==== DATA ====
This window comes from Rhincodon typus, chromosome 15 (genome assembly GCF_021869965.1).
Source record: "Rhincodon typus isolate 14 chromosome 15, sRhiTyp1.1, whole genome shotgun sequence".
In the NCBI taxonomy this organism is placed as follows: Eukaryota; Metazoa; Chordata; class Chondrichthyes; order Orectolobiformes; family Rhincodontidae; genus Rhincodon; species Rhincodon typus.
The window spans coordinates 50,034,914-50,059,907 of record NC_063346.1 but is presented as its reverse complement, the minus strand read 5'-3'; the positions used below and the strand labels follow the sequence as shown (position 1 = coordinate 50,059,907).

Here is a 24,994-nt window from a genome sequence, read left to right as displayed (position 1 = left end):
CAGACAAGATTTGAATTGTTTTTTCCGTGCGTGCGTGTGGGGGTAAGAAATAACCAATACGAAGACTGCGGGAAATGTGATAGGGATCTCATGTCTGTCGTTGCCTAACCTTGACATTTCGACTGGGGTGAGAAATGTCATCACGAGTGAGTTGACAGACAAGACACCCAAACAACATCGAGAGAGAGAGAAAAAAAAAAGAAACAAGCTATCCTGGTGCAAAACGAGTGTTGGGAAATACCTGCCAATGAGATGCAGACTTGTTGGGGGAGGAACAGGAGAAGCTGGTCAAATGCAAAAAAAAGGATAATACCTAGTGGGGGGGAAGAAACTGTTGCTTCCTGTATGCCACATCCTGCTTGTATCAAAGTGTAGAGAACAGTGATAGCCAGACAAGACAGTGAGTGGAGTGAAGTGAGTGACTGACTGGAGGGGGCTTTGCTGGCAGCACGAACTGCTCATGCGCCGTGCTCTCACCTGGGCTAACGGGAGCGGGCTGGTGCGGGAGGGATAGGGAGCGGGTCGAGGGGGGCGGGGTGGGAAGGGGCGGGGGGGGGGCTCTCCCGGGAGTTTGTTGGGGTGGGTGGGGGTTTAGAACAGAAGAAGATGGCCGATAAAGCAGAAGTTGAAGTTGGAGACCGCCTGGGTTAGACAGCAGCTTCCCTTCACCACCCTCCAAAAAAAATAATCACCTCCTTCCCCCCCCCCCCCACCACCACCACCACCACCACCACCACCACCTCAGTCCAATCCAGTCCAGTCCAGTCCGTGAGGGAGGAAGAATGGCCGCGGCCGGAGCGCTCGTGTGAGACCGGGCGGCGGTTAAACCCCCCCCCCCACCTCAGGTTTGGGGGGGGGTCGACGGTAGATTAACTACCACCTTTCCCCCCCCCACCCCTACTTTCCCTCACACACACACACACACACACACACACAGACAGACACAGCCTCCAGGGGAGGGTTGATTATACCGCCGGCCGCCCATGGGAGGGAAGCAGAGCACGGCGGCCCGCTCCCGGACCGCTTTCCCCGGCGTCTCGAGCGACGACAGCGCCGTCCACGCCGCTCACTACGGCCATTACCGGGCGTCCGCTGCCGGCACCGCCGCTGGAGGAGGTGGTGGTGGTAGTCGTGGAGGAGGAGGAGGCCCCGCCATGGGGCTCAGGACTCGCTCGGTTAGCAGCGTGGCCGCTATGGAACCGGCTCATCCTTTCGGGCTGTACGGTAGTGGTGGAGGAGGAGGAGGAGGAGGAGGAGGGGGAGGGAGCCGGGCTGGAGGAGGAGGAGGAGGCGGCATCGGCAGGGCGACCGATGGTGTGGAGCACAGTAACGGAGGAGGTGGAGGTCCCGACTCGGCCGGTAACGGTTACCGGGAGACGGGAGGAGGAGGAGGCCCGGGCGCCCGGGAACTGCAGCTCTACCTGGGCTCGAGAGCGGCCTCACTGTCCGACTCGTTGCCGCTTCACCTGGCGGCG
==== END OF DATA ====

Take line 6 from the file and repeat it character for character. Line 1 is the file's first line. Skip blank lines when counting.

CAGACAAGATTTGAATTGTTTTTTCCGTGCGTGCGTGTGGGGGTAAGAAATAACCAATACGAAGACTGCGGGAAATGTGATAGGGATCTCATGTCTGTCGTTGCCTAACCTTGACATTTCGACTGGGGTGAGAAATGTCATCACGAGTGAGTTGACAGACAAGACACCCAAACAACATCGAGAGAGAGAGAAAAAAAAAAGAAACAAGCTATCCTGGTGCAAAACGAGTGTTGGGAAATACCTGCCAATGAGATGCAGACTTGTTGGGGGAGGAACAGGAGAAGCTGGTCAAATGCAAAAAAAAGGATAATACCTAGTGGGGGGGAAGAAACTGTTGCTTCCTGTATGCCACATCCTGCTTGTATCAAAGTGTAGAGAACAGTGATAGCCAGACAAGACAGTGAGTGGAGTGAAGTGAGTGACTGACTGGAGGGGGCTTTGCTGGCAGCACGAACTGCTCATGCGCCGTGCTCTCACCTGGGCTAACGGGAGCGGGCTGGTGCGGGAGGGATAGGGAGCGGGTCGAGGGGGGCGGGGTGGGAAGGGGCGGGGGGGGGGCTCTCCCGGGAGTTTGTTGGGGTGGGTGGGGGTTTAGAACAGAAGAAGATGGCCGATAAAGCAGAAGTTGAAGTTGGAGACCGCCTGGGTTAGACAGCAGCTTCCCTTCACCACCCTCCAAAAAAAATAATCACCTCCTTCCCCCCCCCCCCCACCACCACCACCACCACCACCACCACCACCTCAGTCCAATCCAGTCCAGTCCAGTCCGTGAGGGAGGAAGAATGGCCGCGGCCGGAGCGCTCGTGTGAGACCGGGCGGCGGTTAAACCCCCCCCCCCACCTCAGGTTTGGGGGGGGGTCGACGGTAGATTAACTACCACCTTTCCCCCCCCCACCCCTACTTTCCCTCACACACACACACACACACACACACACAGACAGACACAGCCTCCAGGGGAGGGTTGATTATACCGCCGGCCGCCCATGGGAGGGAAGCAGAGCACGGCGGCCCGCTCCCGGACCGCTTTCCCCGGCGTCTCGAGCGACGACAGCGCCGTCCACGCCGCTCACTACGGCCATTACCGGGCGTCCGCTGCCGGCACCGCCGCTGGAGGAGGTGGTGGTGGTAGTCGTGGAGGAGGAGGAGGCCCCGCCATGGGGCTCAGGACTCGCTCGGTTAGCAGCGTGGCCGCTATGGAACCGGCTCATCCTTTCGGGCTGTACGGTAGTGGTGGAGGAGGAGGAGGAGGAGGAGGAGGGGGAGGGAGCCGGGCTGGAGGAGGAGGAGGAGGCGGCATCGGCAGGGCGACCGATGGTGTGGAGCACAGTAACGGAGGAGGTGGAGGTCCCGACTCGGCCGGTAACGGTTACCGGGAGACGGGAGGAGGAGGAGGCCCGGGCGCCCGGGAACTGCAGCTCTACCTGGGCTCGAGAGCGGCCTCACTGTCCGACTCGTTGCCGCTTCACCTGGCGGCG